Malcolm Gladwell, the author of best selling books such as Blink and The Tipping Point, recently released a book entitled Outliers. Gladwell’s books sell incredibly well, and I own two of them, but I have found that the premise and promise of his books is always better than the writing and delivery, which I find kind of dry and long winded. My personal opinion aside, a meme that came out of the Outliers book is the proposition that to get truly great at something takes 10,000 hours of hard work and practice, which at the full time rate of 2,080 working hours per year is five years.
I agree with Gladwell’s take on this. What? You mean it is going to take me FIVE YEARS to get good at making games? No, I’m saying it is going to take you five years to get good at what you do, but it may take much longer to really make it.
Of course, you can point to some products like iShoot, where the developer had never made a game before and is now quitting his day job due to his game’s success on the iPhone. Sure, there will be some lucky developers that break out and get a hit before they have put in their time, but those will not be the norm. Seth Godin has a good take on this, and argues that the 10,000 hours can vary depending upon the market, and smaller, newer markets are more likely to have lucky break out hits. He puts it really well with this statement:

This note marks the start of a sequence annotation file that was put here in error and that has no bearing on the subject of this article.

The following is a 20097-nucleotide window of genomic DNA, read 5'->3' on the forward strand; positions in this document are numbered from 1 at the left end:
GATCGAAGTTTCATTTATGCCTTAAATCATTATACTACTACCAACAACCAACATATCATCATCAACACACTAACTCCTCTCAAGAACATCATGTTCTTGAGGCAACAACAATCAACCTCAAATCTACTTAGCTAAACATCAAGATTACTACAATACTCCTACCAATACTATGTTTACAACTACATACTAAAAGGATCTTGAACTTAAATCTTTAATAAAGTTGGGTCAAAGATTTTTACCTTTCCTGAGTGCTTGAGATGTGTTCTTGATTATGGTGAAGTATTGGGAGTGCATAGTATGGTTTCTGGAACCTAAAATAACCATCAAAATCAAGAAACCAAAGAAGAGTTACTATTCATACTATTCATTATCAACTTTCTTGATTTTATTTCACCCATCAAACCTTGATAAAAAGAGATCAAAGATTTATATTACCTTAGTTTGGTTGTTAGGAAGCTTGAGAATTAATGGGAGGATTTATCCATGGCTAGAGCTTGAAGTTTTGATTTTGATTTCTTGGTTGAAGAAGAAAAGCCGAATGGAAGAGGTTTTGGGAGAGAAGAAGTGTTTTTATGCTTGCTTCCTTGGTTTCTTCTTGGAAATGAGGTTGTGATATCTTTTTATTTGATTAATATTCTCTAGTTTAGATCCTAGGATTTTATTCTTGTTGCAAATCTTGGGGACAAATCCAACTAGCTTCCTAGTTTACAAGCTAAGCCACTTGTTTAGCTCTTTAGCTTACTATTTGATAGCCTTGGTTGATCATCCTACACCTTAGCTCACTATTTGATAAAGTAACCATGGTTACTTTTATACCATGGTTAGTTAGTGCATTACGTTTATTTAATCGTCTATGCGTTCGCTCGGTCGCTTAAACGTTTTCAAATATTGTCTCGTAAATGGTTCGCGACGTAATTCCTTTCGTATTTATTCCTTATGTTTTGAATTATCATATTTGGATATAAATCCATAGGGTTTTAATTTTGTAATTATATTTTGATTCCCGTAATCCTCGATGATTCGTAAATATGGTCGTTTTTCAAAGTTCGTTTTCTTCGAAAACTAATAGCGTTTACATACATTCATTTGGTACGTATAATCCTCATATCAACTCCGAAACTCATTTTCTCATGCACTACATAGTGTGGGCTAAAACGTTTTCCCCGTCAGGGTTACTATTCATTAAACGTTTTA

But, ready for this? The Dip is much closer in niche areas, new areas, unexplored areas. You can get through the Dip in an online network or with a new kind of music because being seen as the best in that area is easier (at least for now). You can get through the Dip as a real estate broker in a new, growing town a lot quicker than someone in midtown Manhattan. The competition is thinner and probably less motivated.
So, even though there may be some niches in games that you can break into because they are over looked or just emerging, my take is that you don’t want to count on luck. Just buckle down and become really great at what you do. If you don’t want to work hard, there is somebody out there that is working hard at becoming great, and they will take your place. I have written a basic outline of how to spend those fives year in my Five Realistic Steps To Becoming A Game Developer article. If you love what you are doing, the time will fly by.